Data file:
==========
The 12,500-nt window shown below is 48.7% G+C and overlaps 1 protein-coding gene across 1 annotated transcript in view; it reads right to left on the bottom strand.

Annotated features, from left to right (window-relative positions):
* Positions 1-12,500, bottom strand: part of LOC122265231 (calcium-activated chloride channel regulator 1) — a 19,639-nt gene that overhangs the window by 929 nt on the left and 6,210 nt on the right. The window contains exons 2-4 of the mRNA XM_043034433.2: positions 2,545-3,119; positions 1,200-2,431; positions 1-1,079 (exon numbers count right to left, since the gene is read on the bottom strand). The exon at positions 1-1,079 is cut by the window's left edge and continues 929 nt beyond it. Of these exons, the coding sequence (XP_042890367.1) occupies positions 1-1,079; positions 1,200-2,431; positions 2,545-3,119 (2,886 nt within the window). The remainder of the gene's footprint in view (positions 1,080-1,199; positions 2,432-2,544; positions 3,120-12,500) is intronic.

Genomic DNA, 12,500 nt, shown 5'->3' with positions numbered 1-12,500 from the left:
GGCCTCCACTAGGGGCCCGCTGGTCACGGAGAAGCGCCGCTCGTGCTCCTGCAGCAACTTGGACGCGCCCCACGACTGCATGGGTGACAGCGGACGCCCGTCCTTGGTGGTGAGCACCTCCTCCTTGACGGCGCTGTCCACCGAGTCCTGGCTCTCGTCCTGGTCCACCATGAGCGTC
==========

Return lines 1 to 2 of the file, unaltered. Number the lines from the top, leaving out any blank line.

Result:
The 12,500-nt window shown below is 48.7% G+C and overlaps 1 protein-coding gene across 1 annotated transcript in view; it reads right to left on the bottom strand.

Annotated features, from left to right (window-relative positions):